The Curious Incident of the Dog in the Night-Time

Mark Haddon's 2003 novel, The Curious Incident of the Dog in the Night-Time is a story about Christopher Boone, an autistic child accused of the murder of his neighbor's dog, Wellington. This is the second most recent novel from Haddon, a British novelist who produced a series of Agent Z novels in the mid-1990s. One of these, Agent Z and the Penguin from Mars, was adapted into a BBC children's television series. Haddon won the Whitebread Book of the Year award in 2003 and the Commonwealth Writers' Prize Overall Best First Book in 2004 for The Curious Incident. While it may not have been his first published work, it was, as he claimed, his first work intended for an adult audience. Haddon has written one book since, entitled A Spot of Bother.

The book, although written by Haddon is intended to come across as Christopher writing the book. It chronicles his journey to discover the true murderer of Wellington, as well as the other adventures that come about because of it. While it may be obvious that Christopher is autistic, it is accurate, seeing that author Mark Haddon spent much of his life working with autistic children. This experience helped him in writing the book, because when referring to a mental disability like autism, it's hard to avoid walking on eggshells. Haddon is very convincing when writing as Christopher, and it adds to the overall ability to convince the reader that it is, in fact, an autistic child writing the book.

Because Christopher is autistic, most of his sentences are very literal and to the point. Rarely will you find a compound or complex sentence. Instead of a natural, conversational flow that is customary in most books nowadays, Haddon uses an incredible amount of voice while also establishing the characters personality like when he explains that Christopher does “not tell lies. Mother used to say that this was because I was a good person. But it is not because I am a good person. It is because I can't tell lies” (19). Not only does he keep his structure and syntax in tact, he develops the character and lets the reader enter a little more into the mind of Christopher Boone.

It is a unique concept to have a work of fiction narrated by the author of the book in a first-person format. For instance, while Haddon is the true author, Christopher, the main character, is the author of the book, for all intents and purposes. It's not a normal path to take, by any means, but Haddon does it seamlessly, and really forces the reader to forget that it's a work of fiction, and that Christopher isn't the true author.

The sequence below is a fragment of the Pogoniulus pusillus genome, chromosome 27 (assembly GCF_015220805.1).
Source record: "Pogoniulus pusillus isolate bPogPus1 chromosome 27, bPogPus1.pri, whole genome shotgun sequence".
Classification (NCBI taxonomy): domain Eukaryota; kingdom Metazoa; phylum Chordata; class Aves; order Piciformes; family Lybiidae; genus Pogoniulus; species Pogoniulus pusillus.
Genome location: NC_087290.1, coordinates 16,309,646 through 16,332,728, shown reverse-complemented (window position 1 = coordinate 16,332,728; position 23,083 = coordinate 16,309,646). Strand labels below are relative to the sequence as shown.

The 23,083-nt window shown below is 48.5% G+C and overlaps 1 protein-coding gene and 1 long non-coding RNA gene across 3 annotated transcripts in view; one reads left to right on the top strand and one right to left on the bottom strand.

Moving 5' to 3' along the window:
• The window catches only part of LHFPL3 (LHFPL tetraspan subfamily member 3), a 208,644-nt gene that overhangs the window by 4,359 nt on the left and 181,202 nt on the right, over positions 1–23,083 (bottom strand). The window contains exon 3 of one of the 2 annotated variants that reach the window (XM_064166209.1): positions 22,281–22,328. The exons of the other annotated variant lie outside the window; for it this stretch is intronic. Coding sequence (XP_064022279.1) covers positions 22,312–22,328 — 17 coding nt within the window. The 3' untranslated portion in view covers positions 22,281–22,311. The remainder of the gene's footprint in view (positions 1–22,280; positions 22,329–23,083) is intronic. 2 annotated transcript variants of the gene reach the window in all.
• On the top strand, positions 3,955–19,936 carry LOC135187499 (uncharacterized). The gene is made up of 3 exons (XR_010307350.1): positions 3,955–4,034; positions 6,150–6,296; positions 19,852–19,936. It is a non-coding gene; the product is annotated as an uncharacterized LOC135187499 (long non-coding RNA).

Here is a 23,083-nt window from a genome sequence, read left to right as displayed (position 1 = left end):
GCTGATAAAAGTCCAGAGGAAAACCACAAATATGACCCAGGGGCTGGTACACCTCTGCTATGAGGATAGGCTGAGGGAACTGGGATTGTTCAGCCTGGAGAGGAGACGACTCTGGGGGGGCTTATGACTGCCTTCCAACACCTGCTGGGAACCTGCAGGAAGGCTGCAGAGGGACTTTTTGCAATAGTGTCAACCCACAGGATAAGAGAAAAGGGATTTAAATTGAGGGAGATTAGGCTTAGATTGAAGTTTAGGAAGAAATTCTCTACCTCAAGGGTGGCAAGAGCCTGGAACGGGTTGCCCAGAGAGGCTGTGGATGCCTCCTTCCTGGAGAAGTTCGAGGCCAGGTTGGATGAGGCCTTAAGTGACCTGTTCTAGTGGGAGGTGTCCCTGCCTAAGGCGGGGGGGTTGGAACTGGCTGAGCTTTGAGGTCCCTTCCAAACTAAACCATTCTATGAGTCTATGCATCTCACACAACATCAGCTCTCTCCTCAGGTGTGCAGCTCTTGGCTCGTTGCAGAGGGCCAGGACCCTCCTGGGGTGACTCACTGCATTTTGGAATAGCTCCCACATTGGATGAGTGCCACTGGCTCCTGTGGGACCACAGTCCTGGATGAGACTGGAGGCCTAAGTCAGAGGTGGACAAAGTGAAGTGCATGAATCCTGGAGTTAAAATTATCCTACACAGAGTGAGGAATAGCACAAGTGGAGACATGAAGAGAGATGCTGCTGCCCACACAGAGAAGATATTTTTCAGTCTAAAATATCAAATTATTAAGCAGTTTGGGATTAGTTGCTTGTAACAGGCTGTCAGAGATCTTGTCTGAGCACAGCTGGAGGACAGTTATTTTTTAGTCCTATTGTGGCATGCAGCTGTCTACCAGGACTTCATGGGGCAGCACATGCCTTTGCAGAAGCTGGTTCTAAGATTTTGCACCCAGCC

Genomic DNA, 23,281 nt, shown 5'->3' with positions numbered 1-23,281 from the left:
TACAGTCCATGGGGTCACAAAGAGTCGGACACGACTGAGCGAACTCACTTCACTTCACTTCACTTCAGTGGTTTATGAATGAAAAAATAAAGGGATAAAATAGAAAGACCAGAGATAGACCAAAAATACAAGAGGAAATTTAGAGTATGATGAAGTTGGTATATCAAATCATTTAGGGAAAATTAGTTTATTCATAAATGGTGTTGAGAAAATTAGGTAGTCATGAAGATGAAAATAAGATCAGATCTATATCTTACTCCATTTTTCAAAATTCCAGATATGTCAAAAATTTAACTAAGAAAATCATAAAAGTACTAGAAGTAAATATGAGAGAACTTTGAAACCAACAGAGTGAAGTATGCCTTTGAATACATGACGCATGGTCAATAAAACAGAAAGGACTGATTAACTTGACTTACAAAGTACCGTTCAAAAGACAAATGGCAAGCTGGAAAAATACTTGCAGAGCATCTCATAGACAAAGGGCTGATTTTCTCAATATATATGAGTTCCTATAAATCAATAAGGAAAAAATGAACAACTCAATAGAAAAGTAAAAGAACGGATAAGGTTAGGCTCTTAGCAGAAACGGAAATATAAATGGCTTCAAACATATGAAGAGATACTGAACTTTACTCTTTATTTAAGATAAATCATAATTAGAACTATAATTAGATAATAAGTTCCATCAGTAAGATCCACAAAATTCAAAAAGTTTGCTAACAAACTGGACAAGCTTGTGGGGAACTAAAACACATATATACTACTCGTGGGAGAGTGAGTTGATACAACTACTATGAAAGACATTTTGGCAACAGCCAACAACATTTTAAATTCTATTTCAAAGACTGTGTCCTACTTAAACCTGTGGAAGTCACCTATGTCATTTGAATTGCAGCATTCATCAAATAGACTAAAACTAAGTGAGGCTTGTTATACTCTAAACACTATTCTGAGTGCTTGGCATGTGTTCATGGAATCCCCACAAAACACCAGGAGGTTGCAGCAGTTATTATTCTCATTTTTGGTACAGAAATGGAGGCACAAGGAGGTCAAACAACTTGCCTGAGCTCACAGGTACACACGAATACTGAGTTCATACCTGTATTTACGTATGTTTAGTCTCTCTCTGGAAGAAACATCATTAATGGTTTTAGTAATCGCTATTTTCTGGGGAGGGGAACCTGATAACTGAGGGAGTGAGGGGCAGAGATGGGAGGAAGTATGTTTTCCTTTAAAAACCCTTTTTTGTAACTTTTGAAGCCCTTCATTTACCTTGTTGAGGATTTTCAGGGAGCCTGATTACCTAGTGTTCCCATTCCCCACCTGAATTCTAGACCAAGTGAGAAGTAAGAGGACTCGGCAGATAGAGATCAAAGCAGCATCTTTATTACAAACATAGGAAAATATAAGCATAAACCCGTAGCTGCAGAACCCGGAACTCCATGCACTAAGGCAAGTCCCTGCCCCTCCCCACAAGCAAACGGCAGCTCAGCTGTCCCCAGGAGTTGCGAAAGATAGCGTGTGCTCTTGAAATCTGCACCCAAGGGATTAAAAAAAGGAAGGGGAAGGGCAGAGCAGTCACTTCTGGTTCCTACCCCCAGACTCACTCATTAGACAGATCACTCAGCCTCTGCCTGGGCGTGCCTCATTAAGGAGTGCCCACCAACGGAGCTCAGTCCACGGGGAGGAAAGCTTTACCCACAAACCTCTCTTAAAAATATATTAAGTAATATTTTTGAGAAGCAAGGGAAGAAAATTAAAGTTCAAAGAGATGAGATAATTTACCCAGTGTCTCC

While the reader is led to believe that the book is, in fact, about the investigation into the murder of a dog, it is much, much more. At the start, there's a fairly thorough investigation process, much to the dismay of his father. His thought process is very analytical, and very thorough. When trying to narrow down his suspect list, he does so with careful precision, like when he “thought that Mrs. Shears probably didn't kill Wellington. But whoever had killed him had probably killed him with Mrs. Shears's fork. And the shed was locked. This meant that it was someone who had the key to Mrs. Shears's shed, or that she had left it unlocked, or that she had left her fork lying around in the garden” (31). As a result of the investigation, Christopher finds out he is actually living in a tangled mess of a life, surrounded by infidelity and lies. His home life takes a turn for the worst, and ultimately proves to be detrimental to his relationship with his father. His home life hit an ultimate low when Christopher explains that after he was struck by his father, “I was sitting on the carpet with my back against the wall and there was blood on my right hand and the side of my head was hurting” (83). Christopher goes on to discover more and more things about his family and his life that he didn't know at all before, and goes on travels and adventures that he never knew possible.

The book is quite well written. Haddon does a very good job of convincing us of Christopher's disability and ultimately his narrator status. There's a lot of voice throughout, but it can get a little frustrating at times. There are points, woven in with plot, where Christopher goes off on a tangent here or an aside there that is ultimately distracting and forces the reader to forget about the plot to learn why Christopher doesn't want his food to touch or why he doesn't like the color yellow. It doesn't seem necessary, and, while at times it can serve as a form of comic relief, more times than not it's a hindrance to the overall plot. Haddon does an excellent job throughout, and provides for a very entertaining reading experience. As it turns out, The Curious Incident of the Dog in the Night-Time isn't just about the murder of a dog after all.





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